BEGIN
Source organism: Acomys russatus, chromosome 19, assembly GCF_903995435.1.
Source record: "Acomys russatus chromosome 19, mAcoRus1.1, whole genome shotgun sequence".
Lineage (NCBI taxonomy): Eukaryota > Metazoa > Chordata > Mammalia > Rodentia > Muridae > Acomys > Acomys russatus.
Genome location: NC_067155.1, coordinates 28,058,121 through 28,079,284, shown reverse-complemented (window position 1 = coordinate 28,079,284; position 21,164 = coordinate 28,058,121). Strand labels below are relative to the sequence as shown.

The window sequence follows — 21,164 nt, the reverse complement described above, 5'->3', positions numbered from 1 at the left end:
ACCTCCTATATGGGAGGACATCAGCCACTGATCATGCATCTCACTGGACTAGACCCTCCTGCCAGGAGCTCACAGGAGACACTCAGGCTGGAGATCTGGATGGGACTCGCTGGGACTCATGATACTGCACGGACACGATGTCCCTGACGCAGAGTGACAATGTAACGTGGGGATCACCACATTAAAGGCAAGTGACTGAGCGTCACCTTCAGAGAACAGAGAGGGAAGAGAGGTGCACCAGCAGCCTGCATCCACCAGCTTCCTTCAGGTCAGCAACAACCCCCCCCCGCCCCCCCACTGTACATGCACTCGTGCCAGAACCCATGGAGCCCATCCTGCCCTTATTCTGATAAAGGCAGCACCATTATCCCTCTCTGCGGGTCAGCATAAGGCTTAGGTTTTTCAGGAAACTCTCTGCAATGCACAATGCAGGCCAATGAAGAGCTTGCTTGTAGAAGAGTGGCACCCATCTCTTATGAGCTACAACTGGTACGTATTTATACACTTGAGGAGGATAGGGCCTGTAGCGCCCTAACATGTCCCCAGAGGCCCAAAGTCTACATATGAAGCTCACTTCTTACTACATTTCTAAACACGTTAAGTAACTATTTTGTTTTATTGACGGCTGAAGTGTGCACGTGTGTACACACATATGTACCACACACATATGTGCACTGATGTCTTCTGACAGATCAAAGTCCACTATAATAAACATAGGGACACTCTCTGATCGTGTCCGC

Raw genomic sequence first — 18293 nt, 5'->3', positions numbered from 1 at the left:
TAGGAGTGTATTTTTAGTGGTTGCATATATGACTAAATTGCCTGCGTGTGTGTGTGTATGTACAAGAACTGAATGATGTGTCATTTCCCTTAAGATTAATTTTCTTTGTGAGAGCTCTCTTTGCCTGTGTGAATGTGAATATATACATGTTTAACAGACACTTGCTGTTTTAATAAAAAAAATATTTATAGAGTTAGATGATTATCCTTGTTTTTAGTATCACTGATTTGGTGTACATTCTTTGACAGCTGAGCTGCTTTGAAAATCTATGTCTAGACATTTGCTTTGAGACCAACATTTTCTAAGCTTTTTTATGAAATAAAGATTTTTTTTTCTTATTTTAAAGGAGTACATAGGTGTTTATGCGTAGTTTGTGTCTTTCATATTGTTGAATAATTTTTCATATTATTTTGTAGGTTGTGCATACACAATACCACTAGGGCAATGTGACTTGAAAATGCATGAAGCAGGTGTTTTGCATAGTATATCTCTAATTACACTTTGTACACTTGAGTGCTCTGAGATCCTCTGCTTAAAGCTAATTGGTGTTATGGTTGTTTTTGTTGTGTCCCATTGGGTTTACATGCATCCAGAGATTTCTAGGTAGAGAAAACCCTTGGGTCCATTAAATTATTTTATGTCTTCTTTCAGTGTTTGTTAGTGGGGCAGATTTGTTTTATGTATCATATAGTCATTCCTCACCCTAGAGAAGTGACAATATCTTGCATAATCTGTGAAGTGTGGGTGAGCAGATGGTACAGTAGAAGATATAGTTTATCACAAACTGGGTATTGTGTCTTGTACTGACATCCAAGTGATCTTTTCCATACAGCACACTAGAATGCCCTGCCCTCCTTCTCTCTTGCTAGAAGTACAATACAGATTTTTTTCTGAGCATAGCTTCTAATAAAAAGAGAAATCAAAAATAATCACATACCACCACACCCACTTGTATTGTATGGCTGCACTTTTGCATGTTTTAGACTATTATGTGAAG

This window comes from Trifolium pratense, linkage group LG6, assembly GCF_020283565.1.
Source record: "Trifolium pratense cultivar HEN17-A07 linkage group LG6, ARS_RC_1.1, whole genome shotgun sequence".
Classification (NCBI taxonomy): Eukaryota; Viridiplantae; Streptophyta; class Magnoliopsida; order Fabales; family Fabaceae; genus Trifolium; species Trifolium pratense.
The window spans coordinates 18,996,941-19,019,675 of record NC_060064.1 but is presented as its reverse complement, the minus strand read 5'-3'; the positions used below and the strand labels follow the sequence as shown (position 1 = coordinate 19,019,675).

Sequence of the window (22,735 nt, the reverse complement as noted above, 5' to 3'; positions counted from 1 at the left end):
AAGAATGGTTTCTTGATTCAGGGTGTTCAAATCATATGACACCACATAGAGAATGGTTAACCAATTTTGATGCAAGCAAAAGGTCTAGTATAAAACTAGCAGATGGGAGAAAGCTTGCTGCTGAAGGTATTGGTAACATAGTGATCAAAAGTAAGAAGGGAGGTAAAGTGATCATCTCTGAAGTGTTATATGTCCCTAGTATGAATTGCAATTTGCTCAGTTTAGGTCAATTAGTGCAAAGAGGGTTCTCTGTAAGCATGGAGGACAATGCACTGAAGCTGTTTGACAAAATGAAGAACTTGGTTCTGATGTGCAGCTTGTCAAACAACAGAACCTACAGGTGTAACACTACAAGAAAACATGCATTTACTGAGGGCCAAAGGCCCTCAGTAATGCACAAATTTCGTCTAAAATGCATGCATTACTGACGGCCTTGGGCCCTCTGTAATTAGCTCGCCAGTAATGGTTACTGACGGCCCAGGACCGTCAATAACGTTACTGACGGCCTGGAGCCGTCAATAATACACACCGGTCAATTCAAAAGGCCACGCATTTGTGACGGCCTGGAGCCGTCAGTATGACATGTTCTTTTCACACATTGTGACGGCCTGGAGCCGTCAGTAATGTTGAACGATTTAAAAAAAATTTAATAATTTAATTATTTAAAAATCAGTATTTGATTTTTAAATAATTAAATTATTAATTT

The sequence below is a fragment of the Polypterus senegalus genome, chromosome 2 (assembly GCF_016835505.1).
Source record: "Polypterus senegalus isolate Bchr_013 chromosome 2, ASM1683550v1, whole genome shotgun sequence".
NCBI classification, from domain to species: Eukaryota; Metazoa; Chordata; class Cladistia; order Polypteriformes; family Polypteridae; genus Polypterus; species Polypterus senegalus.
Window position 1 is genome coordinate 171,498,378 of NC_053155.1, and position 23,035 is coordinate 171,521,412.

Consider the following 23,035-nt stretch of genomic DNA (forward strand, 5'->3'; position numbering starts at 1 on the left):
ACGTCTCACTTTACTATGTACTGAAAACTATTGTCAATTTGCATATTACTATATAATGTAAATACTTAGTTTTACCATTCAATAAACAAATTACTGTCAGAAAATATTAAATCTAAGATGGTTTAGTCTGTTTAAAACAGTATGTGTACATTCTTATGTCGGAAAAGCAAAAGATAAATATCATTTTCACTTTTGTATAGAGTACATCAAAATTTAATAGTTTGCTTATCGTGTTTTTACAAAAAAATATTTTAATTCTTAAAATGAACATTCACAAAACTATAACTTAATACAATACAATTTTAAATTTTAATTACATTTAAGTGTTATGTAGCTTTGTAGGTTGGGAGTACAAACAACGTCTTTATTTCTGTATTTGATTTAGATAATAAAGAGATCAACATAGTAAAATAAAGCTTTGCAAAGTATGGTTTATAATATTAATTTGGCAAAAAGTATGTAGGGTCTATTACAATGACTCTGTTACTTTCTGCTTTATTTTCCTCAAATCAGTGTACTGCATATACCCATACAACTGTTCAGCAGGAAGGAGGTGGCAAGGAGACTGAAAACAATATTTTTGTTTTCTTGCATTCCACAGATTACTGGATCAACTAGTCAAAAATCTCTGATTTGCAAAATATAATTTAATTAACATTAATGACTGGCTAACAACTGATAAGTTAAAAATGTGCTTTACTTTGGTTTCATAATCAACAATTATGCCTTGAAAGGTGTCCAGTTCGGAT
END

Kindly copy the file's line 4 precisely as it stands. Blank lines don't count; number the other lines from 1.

Genome location: NC_067155.1, coordinates 28,058,121 through 28,079,284, shown reverse-complemented (window position 1 = coordinate 28,079,284; position 21,164 = coordinate 28,058,121). Strand labels below are relative to the sequence as shown.